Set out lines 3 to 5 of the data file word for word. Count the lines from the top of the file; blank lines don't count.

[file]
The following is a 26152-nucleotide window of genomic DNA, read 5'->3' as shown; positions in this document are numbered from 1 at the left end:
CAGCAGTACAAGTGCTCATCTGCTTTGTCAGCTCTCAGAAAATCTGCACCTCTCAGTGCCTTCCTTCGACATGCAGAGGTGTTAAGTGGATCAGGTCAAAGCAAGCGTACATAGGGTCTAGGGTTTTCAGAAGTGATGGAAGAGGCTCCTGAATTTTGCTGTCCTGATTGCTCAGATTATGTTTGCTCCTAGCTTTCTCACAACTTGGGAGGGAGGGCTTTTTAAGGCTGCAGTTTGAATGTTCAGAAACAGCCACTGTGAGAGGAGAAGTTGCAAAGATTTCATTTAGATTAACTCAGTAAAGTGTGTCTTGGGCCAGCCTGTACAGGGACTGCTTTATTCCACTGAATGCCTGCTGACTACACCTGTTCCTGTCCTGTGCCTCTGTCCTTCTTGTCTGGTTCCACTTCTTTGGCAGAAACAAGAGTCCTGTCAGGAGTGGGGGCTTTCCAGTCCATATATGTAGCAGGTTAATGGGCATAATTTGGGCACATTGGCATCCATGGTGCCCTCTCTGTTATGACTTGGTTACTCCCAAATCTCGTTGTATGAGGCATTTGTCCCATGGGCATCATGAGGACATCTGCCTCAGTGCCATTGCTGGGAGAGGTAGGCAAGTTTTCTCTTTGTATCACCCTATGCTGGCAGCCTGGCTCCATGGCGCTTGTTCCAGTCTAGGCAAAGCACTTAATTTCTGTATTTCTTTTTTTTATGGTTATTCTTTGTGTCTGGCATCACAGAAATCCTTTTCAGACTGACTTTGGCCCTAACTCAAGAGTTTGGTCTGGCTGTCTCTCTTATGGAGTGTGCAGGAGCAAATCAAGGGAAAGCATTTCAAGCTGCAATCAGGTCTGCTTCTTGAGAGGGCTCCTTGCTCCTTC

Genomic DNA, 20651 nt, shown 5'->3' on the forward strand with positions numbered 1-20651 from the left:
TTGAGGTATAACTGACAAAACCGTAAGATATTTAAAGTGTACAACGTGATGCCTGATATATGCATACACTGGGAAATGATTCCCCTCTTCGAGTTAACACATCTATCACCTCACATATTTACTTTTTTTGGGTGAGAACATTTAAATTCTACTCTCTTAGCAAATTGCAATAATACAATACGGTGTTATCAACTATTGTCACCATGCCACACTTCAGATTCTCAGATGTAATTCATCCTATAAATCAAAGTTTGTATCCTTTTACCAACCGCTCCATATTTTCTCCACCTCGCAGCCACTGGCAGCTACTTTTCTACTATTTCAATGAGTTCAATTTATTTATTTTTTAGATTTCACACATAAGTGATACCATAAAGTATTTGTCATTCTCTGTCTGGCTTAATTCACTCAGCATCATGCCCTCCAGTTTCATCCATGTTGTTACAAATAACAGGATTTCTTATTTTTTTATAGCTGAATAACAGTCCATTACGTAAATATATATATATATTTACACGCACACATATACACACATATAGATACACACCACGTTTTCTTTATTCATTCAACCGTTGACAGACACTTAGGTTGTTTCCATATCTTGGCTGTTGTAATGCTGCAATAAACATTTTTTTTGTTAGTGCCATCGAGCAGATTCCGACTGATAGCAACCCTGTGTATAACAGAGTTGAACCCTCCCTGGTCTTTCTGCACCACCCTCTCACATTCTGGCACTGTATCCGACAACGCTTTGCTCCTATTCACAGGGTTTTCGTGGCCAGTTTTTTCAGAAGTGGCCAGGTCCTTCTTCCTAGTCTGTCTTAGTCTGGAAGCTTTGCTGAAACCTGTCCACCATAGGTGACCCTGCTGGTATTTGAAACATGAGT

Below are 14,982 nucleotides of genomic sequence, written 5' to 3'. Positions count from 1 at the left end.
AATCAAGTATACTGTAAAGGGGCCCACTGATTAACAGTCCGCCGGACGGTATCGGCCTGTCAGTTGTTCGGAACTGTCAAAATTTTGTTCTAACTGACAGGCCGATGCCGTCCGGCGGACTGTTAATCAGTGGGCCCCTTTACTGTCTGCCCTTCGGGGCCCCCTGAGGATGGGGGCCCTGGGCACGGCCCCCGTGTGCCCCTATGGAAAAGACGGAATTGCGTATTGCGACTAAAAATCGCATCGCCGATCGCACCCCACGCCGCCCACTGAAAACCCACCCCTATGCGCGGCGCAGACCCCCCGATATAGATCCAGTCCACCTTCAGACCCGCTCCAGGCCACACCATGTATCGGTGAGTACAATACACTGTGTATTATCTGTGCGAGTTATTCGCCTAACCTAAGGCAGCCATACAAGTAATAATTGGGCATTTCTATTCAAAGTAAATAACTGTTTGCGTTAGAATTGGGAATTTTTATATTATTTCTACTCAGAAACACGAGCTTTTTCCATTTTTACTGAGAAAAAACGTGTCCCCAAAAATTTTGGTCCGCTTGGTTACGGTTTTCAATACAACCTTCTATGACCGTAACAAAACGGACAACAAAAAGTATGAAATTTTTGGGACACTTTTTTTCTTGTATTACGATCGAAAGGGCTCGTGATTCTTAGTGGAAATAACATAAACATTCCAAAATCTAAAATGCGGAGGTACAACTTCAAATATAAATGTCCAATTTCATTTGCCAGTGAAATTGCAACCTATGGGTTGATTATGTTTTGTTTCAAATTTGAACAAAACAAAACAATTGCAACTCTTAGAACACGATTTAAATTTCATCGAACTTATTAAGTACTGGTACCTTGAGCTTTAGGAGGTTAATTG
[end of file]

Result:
Genomic DNA, 20651 nt, shown 5'->3' on the forward strand with positions numbered 1-20651 from the left:
TTGAGGTATAACTGACAAAACCGTAAGATATTTAAAGTGTACAACGTGATGCCTGATATATGCATACACTGGGAAATGATTCCCCTCTTCGAGTTAACACATCTATCACCTCACATATTTACTTTTTTTGGGTGAGAACATTTAAATTCTACTCTCTTAGCAAATTGCAATAATACAATACGGTGTTATCAACTATTGTCACCATGCCACACTTCAGATTCTCAGATGTAATTCATCCTATAAATCAAAGTTTGTATCCTTTTACCAACCGCTCCATATTTTCTCCACCTCGCAGCCACTGGCAGCTACTTTTCTACTATTTCAATGAGTTCAATTTATTTATTTTTTAGATTTCACACATAAGTGATACCATAAAGTATTTGTCATTCTCTGTCTGGCTTAATTCACTCAGCATCATGCCCTCCAGTTTCATCCATGTTGTTACAAATAACAGGATTTCTTATTTTTTTATAGCTGAATAACAGTCCATTACGTAAATATATATATATATTTACACGCACACATATACACACATATAGATACACACCACGTTTTCTTTATTCATTCAACCGTTGACAGACACTTAGGTTGTTTCCATATCTTGGCTGTTGTAATGCTGCAATAAACATTTTTTTTGTTAGTGCCATCGAGCAGATTCCGACTGATAGCAACCCTGTGTATAACAGAGTTGAACCCTCCCTGGTCTTTCTGCACCACCCTCTCACATTCTGGCACTGTATCCGACAACGCTTTGCTCCTATTCACAGGGTTTTCGTGGCCAGTTTTTTCAGAAGTGGCCAGGTCCTTCTTCCTAGTCTGTCTTAGTCTGGAAGCTTTGCTGAAACCTGTCCACCATAGGTGACCCTGCTGGTATTTGAAACATGAGT

Below are 14,982 nucleotides of genomic sequence, written 5' to 3'. Positions count from 1 at the left end.